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AJAX: How to Handle Bookmarks and Back Buttons

by Brad Neuberg
10/26/2005

This article presents an open source JavaScript library that finally brings bookmarking and back button support to AJAX applications. By the end of this tutorial, developers will have a solution to an AJAX problem that not even Google Maps or Gmail possesses: robust, usable bookmarking and back and forward behavior that works exactly like the rest of the Web.

"AJAX: How to Handle Bookmarks and Back Buttons" explains the significant issues that AJAX applications currently face with bookmarks and the back button; presents the Really Simple History library, an open source framework that solves these problems; and provides several working examples.

The principal discoveries of the framework presented in this article are twofold. First, a hidden HTML form is used to allow for a large transient session cache of client-side information; this cache is robust against navigation to and away from the page. Second, a combination of hyperlink anchors and hidden iframes is used to intercept and record browser history events, tying into the back and forward buttons. Both techniques are wrapped with a simple JavaScript library to ease development.

The Problem

Bookmarks and the back button work great for traditional, multi-page web applications. As users surf websites, their browsers' location bars update with new URLs that can be pasted into emails or bookmarked for later use. The back and forward buttons also function correctly and shuffle users between the pages they have visited.

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AJAX applications are unusual, however, in that they are sophisticated programs that live within a single web page. Browsers were not built for such beasts--they are trapped in the past, when web applications involved pulling completely fresh pages on every mouse click.

In such AJAX software as Gmail, the browser's location bar stays exactly the same as users select functions and change the application's state, making bookmarking into specific application views impossible. Further, if users press their back buttons to "undo" a previous action, they will find to their surprise that the browser completely leaves the application's web page.

The Solution

The open source Really Simply History framework (RSH) solves these issues, bringing bookmarking and control over the back and forward buttons to AJAX applications. RSH is currently in beta and works with Firefox 1.0, Netscape 7+, and Internet Explorer 6+; Safari is not currently supported (for an explanation, see my weblog entry " Coding in Paradise: Safari: No DHTML History Possible").

Several AJAX frameworks currently exist to help with bookmarking and history issues; all of these frameworks, however, suffer from several important bugs due to their implementations (see " Coding in Paradise: AJAX History Libraries" for details). Further, many AJAX history frameworks are monolithically bundled into larger libraries, such as Backbase and Dojo; these frameworks introduce significantly different programming models for AJAX applications, forcing developers to adopt entirely new approaches to gain history functionality.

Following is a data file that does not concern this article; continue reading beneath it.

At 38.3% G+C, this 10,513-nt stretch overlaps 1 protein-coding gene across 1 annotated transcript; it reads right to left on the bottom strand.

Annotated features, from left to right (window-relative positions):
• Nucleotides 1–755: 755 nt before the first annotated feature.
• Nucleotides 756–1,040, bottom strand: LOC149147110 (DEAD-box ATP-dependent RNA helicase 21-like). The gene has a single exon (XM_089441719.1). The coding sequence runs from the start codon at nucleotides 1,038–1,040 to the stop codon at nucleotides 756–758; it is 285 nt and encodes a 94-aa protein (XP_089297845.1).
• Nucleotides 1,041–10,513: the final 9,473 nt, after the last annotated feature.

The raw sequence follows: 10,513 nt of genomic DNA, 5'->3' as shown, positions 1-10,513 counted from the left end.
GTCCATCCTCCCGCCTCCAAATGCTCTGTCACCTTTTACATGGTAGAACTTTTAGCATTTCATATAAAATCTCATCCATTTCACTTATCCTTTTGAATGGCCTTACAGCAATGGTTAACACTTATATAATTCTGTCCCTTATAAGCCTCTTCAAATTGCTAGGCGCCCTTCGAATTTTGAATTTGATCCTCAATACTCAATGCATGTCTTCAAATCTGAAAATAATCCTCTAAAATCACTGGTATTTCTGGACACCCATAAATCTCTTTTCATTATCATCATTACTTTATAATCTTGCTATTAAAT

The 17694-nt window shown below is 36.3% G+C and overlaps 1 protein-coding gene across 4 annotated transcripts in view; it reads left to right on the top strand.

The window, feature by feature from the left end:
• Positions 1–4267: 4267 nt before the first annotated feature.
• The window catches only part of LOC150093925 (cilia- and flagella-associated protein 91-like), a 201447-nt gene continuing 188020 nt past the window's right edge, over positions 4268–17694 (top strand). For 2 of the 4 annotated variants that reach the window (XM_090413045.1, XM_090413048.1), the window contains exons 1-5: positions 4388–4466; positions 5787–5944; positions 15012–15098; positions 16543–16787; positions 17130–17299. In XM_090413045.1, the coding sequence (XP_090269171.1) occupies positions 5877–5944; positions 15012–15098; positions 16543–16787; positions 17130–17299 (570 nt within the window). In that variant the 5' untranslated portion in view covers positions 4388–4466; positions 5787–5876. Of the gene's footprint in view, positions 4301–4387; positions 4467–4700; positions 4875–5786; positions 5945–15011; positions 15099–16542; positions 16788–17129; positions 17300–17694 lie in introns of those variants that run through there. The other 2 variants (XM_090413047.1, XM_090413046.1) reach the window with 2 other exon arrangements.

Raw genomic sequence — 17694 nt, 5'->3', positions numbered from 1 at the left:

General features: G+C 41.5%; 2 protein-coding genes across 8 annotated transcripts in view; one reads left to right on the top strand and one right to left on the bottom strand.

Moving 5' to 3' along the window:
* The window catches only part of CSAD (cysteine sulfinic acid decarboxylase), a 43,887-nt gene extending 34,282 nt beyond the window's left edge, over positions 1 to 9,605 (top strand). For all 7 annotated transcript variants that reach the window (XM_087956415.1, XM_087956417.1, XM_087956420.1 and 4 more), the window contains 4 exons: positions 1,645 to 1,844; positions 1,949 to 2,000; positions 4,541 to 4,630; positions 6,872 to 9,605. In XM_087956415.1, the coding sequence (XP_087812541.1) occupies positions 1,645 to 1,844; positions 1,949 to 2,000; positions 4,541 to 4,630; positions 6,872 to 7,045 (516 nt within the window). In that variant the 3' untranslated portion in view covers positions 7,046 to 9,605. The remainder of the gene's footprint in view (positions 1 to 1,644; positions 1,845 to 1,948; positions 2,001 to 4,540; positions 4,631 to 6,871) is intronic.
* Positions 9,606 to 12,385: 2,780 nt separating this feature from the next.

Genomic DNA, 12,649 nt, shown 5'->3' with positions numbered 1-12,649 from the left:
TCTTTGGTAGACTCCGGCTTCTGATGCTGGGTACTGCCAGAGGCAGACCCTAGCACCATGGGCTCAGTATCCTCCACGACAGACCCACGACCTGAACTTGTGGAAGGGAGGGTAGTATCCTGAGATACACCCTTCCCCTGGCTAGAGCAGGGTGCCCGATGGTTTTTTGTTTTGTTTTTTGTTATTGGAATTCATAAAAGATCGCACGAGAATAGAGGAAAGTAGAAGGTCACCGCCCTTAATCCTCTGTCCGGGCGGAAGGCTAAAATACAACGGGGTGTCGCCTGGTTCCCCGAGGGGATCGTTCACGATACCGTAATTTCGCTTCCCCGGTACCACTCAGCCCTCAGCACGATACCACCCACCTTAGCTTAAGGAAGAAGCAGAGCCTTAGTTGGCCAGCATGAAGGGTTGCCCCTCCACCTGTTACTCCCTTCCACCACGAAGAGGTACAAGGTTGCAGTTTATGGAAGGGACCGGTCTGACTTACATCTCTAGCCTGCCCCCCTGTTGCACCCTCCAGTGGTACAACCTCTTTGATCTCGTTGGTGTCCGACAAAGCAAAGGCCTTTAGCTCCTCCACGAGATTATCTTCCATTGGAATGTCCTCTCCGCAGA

In contrast, RSH is a simple module that can be included into existing AJAX systems. Further, the Really Simple History library uses techniques to avoid the bugs that affect other history frameworks.

The Really Simple History framework consists of two JavaScript classes, named DhtmlHistory and HistoryStorage.

The DhtmlHistory class provides a history abstraction for AJAX applications. AJAX pages add() history events to the browser, specifying new locations and associated history data. The DhtmlHistory class updates the browser's current URL using an anchor hash, such as #new-location, and associates history data with this new URL. AJAX applications register themselves as history listeners, and as the user navigates with the back and forward buttons, history events are fired that provide the browser's new location and any history data that was persisted with an add() call.

The second class, named HistoryStorage, allows developers to store an arbitrary amount of saved history data. In normal pages, when a user navigates to a new website, the browser unloads and clears out all application and JavaScript state on the web page; if the user returns using the back button, all data is lost. The HistoryStorage class solves this problem through an API containing simple hash table methods such as put(), get(), and hasKey(). These methods allow developers to store an arbitrary amount of data after the user has left a web page; when the user returns using the back button, the data can be accessed through the HistoryStorage class. We internally achieve this using a hidden form field, taking advantage of the fact that browsers autosave the values in form fields even after a user has left a web page.